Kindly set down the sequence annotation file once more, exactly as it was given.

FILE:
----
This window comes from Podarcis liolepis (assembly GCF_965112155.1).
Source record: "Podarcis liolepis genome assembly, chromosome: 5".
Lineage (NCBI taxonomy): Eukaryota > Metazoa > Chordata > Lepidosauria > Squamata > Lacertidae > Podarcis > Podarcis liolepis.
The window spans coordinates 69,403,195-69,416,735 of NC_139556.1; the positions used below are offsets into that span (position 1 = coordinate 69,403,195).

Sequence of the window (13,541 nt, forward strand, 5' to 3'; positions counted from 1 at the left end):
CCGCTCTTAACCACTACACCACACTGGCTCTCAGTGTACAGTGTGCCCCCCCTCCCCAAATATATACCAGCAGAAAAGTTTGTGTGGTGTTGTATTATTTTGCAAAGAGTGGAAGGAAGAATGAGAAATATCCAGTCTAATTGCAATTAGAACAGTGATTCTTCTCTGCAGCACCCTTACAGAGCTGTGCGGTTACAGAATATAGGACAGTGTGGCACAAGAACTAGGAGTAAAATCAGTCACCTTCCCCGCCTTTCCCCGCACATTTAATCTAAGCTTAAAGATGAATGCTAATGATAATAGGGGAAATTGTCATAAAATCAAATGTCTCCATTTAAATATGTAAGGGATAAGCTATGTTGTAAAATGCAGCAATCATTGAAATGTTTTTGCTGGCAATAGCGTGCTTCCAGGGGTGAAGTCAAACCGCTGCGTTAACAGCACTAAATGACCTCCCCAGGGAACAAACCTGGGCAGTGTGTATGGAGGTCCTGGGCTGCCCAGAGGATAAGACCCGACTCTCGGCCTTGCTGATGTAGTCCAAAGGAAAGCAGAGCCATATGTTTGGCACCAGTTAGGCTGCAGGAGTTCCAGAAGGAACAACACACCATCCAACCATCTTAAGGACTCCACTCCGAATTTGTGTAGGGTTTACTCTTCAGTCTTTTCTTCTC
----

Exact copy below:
This window comes from Podarcis liolepis (assembly GCF_965112155.1).
Source record: "Podarcis liolepis genome assembly, chromosome: 5".
Lineage (NCBI taxonomy): Eukaryota > Metazoa > Chordata > Lepidosauria > Squamata > Lacertidae > Podarcis > Podarcis liolepis.
The window spans coordinates 69,403,195-69,416,735 of NC_139556.1; the positions used below are offsets into that span (position 1 = coordinate 69,403,195).

Sequence of the window (13,541 nt, forward strand, 5' to 3'; positions counted from 1 at the left end):
CCGCTCTTAACCACTACACCACACTGGCTCTCAGTGTACAGTGTGCCCCCCCTCCCCAAATATATACCAGCAGAAAAGTTTGTGTGGTGTTGTATTATTTTGCAAAGAGTGGAAGGAAGAATGAGAAATATCCAGTCTAATTGCAATTAGAACAGTGATTCTTCTCTGCAGCACCCTTACAGAGCTGTGCGGTTACAGAATATAGGACAGTGTGGCACAAGAACTAGGAGTAAAATCAGTCACCTTCCCCGCCTTTCCCCGCACATTTAATCTAAGCTTAAAGATGAATGCTAATGATAATAGGGGAAATTGTCATAAAATCAAATGTCTCCATTTAAATATGTAAGGGATAAGCTATGTTGTAAAATGCAGCAATCATTGAAATGTTTTTGCTGGCAATAGCGTGCTTCCAGGGGTGAAGTCAAACCGCTGCGTTAACAGCACTAAATGACCTCCCCAGGGAACAAACCTGGGCAGTGTGTATGGAGGTCCTGGGCTGCCCAGAGGATAAGACCCGACTCTCGGCCTTGCTGATGTAGTCCAAAGGAAAGCAGAGCCATATGTTTGGCACCAGTTAGGCTGCAGGAGTTCCAGAAGGAACAACACACCATCCAACCATCTTAAGGACTCCACTCCGAATTTGTGTAGGGTTTACTCTTCAGTCTTTTCTTCTC